My bus followed all the rest behind the school on a narrow access road between the building and the football field. Easton High looked like a typical southern high school: brick, two stories, lockers in every hallway, and idiots around every corner. Though
idiots
could be in any region of the U.S., southern ones tended to either have more sass in their actions or more venom in their fake sincerity. Unfortunately for me, my biggest tormentor had both.

The second Monday in February seemed like all the others I had survived, save the extra hour I'd have to stay in this horrible place. My usual plan of attack consisted of forcing my head up, my shoulders back, and walking through the halls like I belonged there as much as anyone else did. Except I didn't belong.

Most days I wanted to crawl into a hole, a large, plus-sized hole. Either that or transfer to some sort of fat farm until I got rail thin like Kendra Moses — the girl with no problems, who was as beautiful on the outside as she was mean on the inside.

Okay, so maybe she had
one
problem.

The bus dropped me off at the same time it always did: 7:50. Same morning time, much later and much more embarrassing afternoon time. All because my mom signed me up for tutoring. Technically, I supposed, since I was the one who couldn't do geometry, it was my fault.

As if I didn't have enough going against me, now people… well, people who cared… would know I stunk at math. Ugh.

After I stepped off of the bus, I slung my backpack over my shoulder. Feeling the cold morning chill pelting me, I zipped my new coat higher around my neck and tried to cover every bit of exposed skin I could. I must have slowed or shifted or done something to tick off the guy behind me because he decided to take it upon himself to yell loudly and with much annoyance, "Move it, Big. I know you have a lot of blubber to carry around. Give the rest of us a break, would ya?"

And there it was. The first use of my nickname today. It wouldn't be the last. My name at school was Big like Jillian's name was Jillian and Kendra's name was Kendra… well,
some
people called Kendra other names besides Kendra, but never in front of her face, and never with a crowd around.

Of course, like always, snickers followed. You'd think my peers would get tired of it by now. It had been the same thing, the same taunting by the same jerks since I was in eighth grade and got a little bit on the chunky side. I'd never be a supermodel, but I wished they would give me a break! My entire life didn't revolve around eating. I didn't eat fast food every night and sit around like a log. Grandma Duke on my mom's side had been big boned, and I supposed I inherited the dreaded gene from her. Having never seen my biological father nor his side of the family, I had no idea if I'd been doubly cursed.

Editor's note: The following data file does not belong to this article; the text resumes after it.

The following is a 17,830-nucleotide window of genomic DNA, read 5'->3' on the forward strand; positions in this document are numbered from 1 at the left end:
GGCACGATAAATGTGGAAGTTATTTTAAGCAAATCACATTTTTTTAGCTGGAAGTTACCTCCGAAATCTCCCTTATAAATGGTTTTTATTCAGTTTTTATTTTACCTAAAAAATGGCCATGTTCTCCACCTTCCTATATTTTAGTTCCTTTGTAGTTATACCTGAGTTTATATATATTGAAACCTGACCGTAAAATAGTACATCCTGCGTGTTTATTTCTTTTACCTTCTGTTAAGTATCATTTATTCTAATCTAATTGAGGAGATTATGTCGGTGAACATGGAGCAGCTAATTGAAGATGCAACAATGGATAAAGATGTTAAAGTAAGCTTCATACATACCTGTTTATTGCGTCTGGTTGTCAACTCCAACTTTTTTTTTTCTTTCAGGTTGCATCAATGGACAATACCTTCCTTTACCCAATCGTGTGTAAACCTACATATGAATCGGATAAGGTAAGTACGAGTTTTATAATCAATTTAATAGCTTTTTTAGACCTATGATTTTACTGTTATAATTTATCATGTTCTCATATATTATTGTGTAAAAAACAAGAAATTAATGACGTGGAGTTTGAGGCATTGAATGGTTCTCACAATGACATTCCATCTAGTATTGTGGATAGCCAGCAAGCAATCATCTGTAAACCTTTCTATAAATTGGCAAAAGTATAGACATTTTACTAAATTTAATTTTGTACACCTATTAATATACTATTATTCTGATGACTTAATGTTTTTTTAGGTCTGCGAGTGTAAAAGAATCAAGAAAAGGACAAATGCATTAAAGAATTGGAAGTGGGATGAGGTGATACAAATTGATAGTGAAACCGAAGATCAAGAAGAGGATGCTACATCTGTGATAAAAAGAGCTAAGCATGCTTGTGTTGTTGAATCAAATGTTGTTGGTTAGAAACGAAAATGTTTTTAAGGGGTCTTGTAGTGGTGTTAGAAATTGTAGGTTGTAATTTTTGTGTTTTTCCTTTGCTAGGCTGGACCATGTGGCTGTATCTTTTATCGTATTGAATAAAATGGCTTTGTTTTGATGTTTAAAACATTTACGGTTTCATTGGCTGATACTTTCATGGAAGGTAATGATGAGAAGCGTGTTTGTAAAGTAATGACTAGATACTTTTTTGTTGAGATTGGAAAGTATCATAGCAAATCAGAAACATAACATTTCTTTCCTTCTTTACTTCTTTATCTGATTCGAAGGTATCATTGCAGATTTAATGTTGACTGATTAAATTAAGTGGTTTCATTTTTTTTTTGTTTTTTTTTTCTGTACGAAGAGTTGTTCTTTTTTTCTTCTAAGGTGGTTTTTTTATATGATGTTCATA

Man, I sounded like a whiner.

"Big!" Caleb, the guy behind me, tapped me hard on the shoulder like I was deaf. Guess he thought I was too fat to hear. Guess I'd start walking slower… guess it was on purpose. Oh, to have the control.

"Move it! I have a class to get to." He pushed me out of the way so hard I slammed against the brick wall. It was enough force to scuff the top of my right hand. Little droplets of blood beaded out of the scrapes.

"Can you even fit through the door?" He laughed, not taking a second look back at the girl leaning against the building in shock. I'd been made fun of before, laughed at, shunned, but I'd never been pushed. Never had physical evidence.

A steady stream of my fellow students walked by me, some giggling and some just ignoring me. Others looked sad for me, which strangely was worse. I felt a hand on my shoulder, which surprised me. My head shot up, and when I saw who it was, my mouth went instantly dry.

Matt Taylor.

The
Matt Taylor!

"You okay?"

I couldn't make my lips work. Matt Taylor, senior football star (
star
was too little of a word. Matt was a legend at Easton, leading the team to the first ever 2A championship in December) stared down at me. His pale blue eyes were soft. "Are you hurt?"

I still hadn't spoken, just stared at him like I'd never seen a guy before in my life. I'd seen them before, had seen Matt before, but I'd never talked to him. Finally, blood ran back into my brain and I shook my head, forcing myself to stop acting like a stupid groupie. "Yeah, I'm fine. Sorry to block your way."

BOOK: Big is Beautiful